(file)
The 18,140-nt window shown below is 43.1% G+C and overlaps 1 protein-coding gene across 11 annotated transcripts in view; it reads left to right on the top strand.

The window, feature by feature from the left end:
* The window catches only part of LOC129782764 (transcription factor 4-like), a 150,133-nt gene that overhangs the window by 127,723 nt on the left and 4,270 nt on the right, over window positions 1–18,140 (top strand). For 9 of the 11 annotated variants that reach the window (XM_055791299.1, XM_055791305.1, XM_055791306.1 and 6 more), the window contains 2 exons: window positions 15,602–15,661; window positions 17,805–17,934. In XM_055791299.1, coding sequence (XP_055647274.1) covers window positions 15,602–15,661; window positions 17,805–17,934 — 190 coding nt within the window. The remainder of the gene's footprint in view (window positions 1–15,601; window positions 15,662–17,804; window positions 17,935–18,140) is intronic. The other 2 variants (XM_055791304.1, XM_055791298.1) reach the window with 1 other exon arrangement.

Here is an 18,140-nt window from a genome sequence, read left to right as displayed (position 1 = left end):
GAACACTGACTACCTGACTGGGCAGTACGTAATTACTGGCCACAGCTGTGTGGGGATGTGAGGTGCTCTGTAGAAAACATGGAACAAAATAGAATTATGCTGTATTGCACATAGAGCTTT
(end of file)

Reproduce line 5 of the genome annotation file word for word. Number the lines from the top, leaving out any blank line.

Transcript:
GAACACTGACTACCTGACTGGGCAGTACGTAATTACTGGCCACAGCTGTGTGGGGATGTGAGGTGCTCTGTAGAAAACATGGAACAAAATAGAATTATGCTGTATTGCACATAGAGCTTT